People of color trending Republican
MICHAEL BARONE Michael Barone is a senior political analyst for the Washington Examiner, resident fellow at the American Enterprise Institute and longtime co-author of The Almanac of American Politics.
The Gazette, Colorado Springs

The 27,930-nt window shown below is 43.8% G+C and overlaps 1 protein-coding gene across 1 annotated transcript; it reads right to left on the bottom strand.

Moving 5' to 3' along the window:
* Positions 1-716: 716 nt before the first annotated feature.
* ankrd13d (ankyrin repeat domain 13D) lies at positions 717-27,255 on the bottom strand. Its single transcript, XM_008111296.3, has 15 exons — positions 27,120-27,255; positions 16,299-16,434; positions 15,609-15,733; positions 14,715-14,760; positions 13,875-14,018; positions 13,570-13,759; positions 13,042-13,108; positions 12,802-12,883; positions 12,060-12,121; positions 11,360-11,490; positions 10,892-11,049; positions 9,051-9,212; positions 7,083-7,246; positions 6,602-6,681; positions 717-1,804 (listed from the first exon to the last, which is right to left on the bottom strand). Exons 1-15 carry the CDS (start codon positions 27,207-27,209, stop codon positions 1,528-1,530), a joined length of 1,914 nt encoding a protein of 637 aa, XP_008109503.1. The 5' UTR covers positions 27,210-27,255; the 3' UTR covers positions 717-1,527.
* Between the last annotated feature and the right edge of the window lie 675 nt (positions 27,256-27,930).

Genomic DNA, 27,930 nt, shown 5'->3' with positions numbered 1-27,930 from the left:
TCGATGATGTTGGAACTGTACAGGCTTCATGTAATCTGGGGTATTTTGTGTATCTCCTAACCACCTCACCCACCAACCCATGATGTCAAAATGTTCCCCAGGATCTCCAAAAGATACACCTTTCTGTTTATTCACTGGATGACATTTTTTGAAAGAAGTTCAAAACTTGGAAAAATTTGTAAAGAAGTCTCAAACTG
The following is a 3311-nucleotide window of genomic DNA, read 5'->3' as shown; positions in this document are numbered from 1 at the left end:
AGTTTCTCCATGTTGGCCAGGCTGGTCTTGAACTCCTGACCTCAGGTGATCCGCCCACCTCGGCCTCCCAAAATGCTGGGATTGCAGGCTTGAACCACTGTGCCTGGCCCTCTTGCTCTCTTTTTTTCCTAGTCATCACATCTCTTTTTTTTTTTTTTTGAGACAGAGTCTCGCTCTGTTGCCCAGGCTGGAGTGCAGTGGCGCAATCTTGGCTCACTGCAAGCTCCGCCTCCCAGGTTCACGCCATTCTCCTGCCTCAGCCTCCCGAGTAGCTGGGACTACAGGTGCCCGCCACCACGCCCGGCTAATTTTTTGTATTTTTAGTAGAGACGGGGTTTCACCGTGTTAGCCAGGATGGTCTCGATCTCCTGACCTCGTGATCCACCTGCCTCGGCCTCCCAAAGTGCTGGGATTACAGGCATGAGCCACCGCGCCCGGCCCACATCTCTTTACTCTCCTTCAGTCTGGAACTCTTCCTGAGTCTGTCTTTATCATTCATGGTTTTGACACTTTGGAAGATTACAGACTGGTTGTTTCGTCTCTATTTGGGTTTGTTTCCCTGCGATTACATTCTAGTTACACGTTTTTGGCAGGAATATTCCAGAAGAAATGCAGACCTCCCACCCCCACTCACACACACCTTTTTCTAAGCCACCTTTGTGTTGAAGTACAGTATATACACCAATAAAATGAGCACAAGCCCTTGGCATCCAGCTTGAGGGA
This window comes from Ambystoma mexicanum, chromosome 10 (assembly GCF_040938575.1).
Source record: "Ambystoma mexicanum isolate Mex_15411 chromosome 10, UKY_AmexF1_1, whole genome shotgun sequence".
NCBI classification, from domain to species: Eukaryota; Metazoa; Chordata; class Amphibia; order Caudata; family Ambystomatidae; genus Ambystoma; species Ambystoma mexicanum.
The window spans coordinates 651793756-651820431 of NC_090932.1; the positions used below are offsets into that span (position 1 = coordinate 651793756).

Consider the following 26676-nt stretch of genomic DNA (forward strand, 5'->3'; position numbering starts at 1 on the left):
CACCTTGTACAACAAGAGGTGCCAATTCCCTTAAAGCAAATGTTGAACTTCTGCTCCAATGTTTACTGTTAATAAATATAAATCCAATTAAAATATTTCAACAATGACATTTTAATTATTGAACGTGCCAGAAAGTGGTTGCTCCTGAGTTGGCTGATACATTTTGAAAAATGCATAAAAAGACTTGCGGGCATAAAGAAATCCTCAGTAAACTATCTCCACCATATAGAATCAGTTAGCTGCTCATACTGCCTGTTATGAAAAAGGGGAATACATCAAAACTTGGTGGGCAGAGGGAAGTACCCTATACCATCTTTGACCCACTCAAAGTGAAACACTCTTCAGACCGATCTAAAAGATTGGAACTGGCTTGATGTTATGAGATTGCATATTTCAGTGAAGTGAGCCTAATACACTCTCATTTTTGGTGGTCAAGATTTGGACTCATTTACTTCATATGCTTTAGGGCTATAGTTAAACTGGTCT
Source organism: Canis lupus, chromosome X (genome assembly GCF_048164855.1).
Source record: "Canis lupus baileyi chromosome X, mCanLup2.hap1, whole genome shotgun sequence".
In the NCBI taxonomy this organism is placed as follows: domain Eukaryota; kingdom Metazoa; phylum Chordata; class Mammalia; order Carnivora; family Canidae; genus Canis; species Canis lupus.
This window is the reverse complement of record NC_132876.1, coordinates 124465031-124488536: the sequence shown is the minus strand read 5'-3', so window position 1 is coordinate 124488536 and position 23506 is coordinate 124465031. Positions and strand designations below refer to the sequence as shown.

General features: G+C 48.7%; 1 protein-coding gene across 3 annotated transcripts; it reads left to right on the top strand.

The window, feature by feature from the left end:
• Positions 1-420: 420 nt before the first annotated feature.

Are non-white voters really moving away from the Democratic Party? To partisan Democrats confronting this question on Twitter (sorry, X), it seems preposterous that the party of former President Donald Trump, whom they routinely call a racist, could be gaining support from Blacks, Hispanics and Asians. But the evidence for eroding non-white support for Democrats is strong. The New York Times’ analyst Nate Cohn, who back in June 2016 was the first to identify Trump’s appeal to previously Democratic-voting white non-college graduates, noted earlier this month that President Joe Biden was carrying just 53% of non-whites in 2022-23 New York Times/siena College polls — far under the 70%-plus he was winning among these voters in November 2020. The drop is pronounced among both Blacks and Hispanics, men and women, college graduates and non-college graduates. It’s concentrated among non-whites under age 45, suggesting a long-range problem for Democrats. That’s in line with the thesis of Republican consultant Patrick Ruffini in his forthcoming book “Party of the People,” which depicts an emerging “multiracial populist” Republican Party. To the many liberals shrieking that such a trend is impossible, Cohn responded by pointing out that Biden is polling below other Democrats, and below his own 2020 numbers, at this point in the electoral cycle. Evidently, as The Washington Post’s libertarian-leaning columnist Megan Mcardle writes, “many folks just can’t emotionally grasp the possibility of a Democratic party that isn’t mostly a coalition of working class/organized labor/nonwhite voters, with affluent liberals a small, if influential, sideshow.” Similarly, my Washington Examiner colleague Timothy Carney describes the resistance of “economic liberals” to recognize corporate executives’ self-acknowledged trend toward Democrats. The picture of rich businessmen on one side of the partisan divide and blistered-handed working men on the other may be familiar to writers born in the 1970s, like Mcardle and Carney, and it certainly was to one growing up, as I did, in Big Three- and Uaw-dominated Michigan in the 1950s. It warms many a liberal heart to see oneself as the unselfish backer of the toiling masses.1 But this economic partisan divide was just one of several phases, as I argued in my 2017 book “How America’s Political Parties Change (and How They Don’t),” most of which were based on demographics — geography, ethnicity, race, region, religion — more than economics. A common pattern is that as one demographic group moves toward one party, another group with different views moves toward the other. What attracts one group repels another. Sometimes that takes a while. In historic perspective, the question leading off this column might better be: Are non-white voters finally moving away from the Democratic Party? After all, it’s been 59 years since Barry Goldwater voted against the Civil Rights Act of 1964, when Black people started voting near-unanimously Democratic. That’s just a little less than the 70 years after Abraham Lincoln pushed through the 13th Amendment when Black people near-unanimously supported Republicans. Members of demographic groups stop voting near-unanimously when old issues that united them fade and new issues that split them arise. New issues that have been shifting the party allegiances of whites for some time may be swaying non-whites as well. It’s widely understood now, as I wrote at the time, that White non-college graduates outside a million-plus metro areas who had voted twice for Barack Obama switched to Trump in 2016 in numbers enough to switch the electoral votes of Pennsylvania, Ohio, Michigan, Wisconsin and Iowa. This movement of downscale voters is also evidenced, as University of Virginia Center for Politics analyst Kyle Kondik wrote this month, by a widening divergence in partisan preference between large- and small-population counties. There was a similar widening divergence between large and small counties, Kondik writes, in 2000, when downscale ScotsIrish Appalachian whites trending Republican enabled George W. Bush to carry West Virginia, Tennessee and Arkansas, which had twice voted Clinton-gore. Trump didn’t start the downscale Republican trend; he accelerated it. All of which leaves us closely divided between the two parties, with primary polling showing the two unpopular presidents heading toward renomination and with current polling showing Trump running even with Biden. That doesn’t guarantee him victory, Cohn argues, since the non-white trend toward Republicans could merely reduce Democratic margins in safe Democratic states, while other trends leave Trump just a little behind in target states, as in 2020. Maybe so. But a reliable Democratic (or Republican) majority seems out of reach, as it has been for most of the 169 years they have been competing.